BOSTON (TheStreet) -- Stocks have been on a remarkable ascent since the "world is ending" bottom in March 2009. (The S&P 500 Index is up about 80%.)
Investors have become more optimistic and willing to assume higher risk. However, many are still waiting for signs of economic stability, what with elevated unemployment, the down-and-out housing market and woes in Europe and Japan. Today's news that Standard & Poor's put U.S. sovereign debt's AAA rating, the highest, on a "negative" outlook is hammering stocks, with the S&P 500 down almost 2%.
Since the financial meltdown and deep economic recession of the past three years, investors have been skittish about pouring money into stocks. Today's S&P release shows that every bit of negative news has the potential to derail the stock-market rally.
Digging deeper, though, reveals that U.S. equities are attractively valued. While a 10% drop in the market is certainly a possibility, if you're waiting for a double-dip or a retracement to early 2009 levels, odds are that you might be waiting for a long time.
TheStreet Ratings' quantitative model -- overseen by a unit of TheStreet -- currently rates 37% of our 6,000 stock universe a "buy," the highest since September 2007 (see graph below).
Keep in mind, the model focuses on both risk and reward, looking at not only the fundamentals of a particular stock (such as growth in revenue and cash flow) but also the overall financial strength and possibility of bankruptcy.
This leads to a favoritism toward stocks with solid growth, clean balance sheets, strong past relative performance and attractive valuations.
As shown in the graph, only 6.5% of companies had "buy" ratings in April 2009, mainly due to the credit issues that plagued every sector. While the signal wasn't perfect, the overall "buy" ratings started to move higher at an accelerated rate (compared with the S&P 500), as the model determined that the reward-to-risk for many companies was greatly improved.
Today, the S&P trades at just 13.5 times estimated 2011 earnings. Historically, the S&P 500 has traded at a forward price-to-earnings ratio of 15. As earnings and profit margins have recovered substantially since the recession, there are reasons to be optimistic. One is that interest rates remain at historic lows. Second, while the early earnings recovery was fueled by layoffs, restructuring and cost-cutting, growth is being fueled by higher business spending. Any improvement in earnings growth over the next several quarters, combined with increased optimism, could fuel a continued bull market.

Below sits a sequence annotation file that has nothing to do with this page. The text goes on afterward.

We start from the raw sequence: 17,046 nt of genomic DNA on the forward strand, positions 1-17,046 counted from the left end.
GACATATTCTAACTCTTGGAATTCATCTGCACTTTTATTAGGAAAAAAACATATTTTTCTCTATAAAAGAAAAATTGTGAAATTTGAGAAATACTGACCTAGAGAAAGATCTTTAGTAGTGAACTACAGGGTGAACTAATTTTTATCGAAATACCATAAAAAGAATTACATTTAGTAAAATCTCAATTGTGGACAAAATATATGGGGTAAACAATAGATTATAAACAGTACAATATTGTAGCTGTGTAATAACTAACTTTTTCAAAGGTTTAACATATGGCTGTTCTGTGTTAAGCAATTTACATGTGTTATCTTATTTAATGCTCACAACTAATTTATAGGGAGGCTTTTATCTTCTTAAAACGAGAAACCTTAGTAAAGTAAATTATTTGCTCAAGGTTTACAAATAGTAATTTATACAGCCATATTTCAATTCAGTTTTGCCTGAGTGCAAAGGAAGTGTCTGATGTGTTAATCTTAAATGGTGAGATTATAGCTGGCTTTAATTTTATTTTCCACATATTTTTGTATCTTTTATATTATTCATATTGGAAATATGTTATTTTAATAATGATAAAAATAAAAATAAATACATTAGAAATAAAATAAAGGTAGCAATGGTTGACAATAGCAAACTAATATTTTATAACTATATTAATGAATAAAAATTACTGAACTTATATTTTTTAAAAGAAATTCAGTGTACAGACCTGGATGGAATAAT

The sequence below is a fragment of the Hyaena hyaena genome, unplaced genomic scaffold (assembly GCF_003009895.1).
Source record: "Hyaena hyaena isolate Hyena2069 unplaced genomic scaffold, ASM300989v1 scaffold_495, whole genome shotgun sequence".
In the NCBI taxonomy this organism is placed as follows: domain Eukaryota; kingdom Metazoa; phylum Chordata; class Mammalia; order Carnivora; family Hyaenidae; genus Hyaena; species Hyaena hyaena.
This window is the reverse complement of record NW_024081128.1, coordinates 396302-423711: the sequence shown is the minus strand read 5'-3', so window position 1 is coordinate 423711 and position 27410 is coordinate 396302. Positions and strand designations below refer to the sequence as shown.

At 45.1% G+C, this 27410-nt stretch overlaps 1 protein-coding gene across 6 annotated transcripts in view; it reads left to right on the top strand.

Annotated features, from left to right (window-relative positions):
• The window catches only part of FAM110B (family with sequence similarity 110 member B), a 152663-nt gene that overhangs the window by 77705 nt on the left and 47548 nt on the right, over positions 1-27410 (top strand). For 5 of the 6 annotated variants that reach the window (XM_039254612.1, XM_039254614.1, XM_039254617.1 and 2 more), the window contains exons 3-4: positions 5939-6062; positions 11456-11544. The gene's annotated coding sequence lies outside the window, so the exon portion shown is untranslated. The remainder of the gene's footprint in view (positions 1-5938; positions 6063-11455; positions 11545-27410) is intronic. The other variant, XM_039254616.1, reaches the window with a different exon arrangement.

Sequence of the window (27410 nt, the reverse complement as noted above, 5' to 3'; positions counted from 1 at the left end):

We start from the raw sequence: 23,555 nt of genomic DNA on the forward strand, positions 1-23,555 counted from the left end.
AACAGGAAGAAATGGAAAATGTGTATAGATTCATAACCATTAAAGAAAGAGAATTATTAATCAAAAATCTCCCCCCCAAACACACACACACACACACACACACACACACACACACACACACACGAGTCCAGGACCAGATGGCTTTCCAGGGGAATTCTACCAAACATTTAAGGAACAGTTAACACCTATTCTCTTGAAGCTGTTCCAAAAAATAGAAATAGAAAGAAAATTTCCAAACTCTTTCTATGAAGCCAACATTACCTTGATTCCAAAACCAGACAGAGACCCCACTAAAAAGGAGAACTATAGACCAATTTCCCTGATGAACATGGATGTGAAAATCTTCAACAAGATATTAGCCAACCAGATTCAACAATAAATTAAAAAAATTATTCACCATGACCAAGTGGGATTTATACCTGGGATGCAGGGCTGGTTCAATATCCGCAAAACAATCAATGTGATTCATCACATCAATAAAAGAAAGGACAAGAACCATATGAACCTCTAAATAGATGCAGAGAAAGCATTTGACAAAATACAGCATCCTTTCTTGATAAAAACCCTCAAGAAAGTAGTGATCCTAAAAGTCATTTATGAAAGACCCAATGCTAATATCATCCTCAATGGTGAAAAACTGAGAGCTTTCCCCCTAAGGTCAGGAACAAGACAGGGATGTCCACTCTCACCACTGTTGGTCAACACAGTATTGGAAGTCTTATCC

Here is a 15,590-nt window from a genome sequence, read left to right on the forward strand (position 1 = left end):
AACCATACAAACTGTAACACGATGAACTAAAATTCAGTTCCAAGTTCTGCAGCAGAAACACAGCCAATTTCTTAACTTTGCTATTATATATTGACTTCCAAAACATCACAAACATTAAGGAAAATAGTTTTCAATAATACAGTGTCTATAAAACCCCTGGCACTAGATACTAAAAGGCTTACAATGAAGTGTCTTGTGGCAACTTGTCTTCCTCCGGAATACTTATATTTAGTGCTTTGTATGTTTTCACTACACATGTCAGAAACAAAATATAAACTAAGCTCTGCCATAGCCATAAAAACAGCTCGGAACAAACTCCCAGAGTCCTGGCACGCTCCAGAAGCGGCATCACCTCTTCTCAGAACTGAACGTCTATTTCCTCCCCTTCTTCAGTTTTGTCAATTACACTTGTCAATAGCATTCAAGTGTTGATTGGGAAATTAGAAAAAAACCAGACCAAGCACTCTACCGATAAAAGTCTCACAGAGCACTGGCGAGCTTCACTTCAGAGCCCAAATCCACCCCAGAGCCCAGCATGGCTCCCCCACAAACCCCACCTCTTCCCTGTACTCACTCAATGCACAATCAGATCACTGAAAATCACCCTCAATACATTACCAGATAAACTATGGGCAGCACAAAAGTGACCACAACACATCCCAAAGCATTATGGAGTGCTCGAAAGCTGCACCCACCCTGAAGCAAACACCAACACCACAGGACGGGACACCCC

Here's a look at the industries with the largest percentage increase in "buy"-rated stocks over the past six months.
As shown above, our model has become more bullish on several financial industries (thrifts and mortgage finance, and diversified financial services), mostly indicating an improvement in balance sheets, and an increased confidence (for our model) in the overall financial strength for several companies.
are two of our highest-rated financial companies.
In IT services, our model likes
Automatic Data Processing
International Business Machines
In food and staples retailing, the model has identified
Whole Foods Market
( WFMI) as the most attractive within the industry, mainly driven by an increase in consumer spending.
And, at the bottom of this page, are the 10 industries with the largest decline in "buy"-rated stocks over the past six months.
Within household products, the model has become more bearish on companies such as
(dropped to "hold" from "buy" in September), based mainly on valuation and slowing profits.
, within the building-products industry, was recently downgraded to "hold" from "buy." Owens Corning, which is up nearly 40% over the past six months, was downgraded by the model because the share price got ahead of earnings prospects.
In beverages, our model moved to "hold" from "buy" on
due to slowing growth at the beer manufacturer. The company announced a quarterly drop in revenues of nearly 5%.
Equity research manager Chris Stuart, CFA, joined TheStreet Ratings after working as a senior investment analyst with Merrill Lynch covering small-cap equity and alternative investment strategies. Prior to that, Stuart worked for One Beacon Insurance as an actuarial analyst and at H&R Block as a financial adviser.
Stuart earned his bachelor�s degree in finance from the University of Massachusetts, Amherst. He holds a Chartered Financial Analyst (CFA) designation and is a member of the Boston Security Analysts Society (BSAS) and the CFA Institute.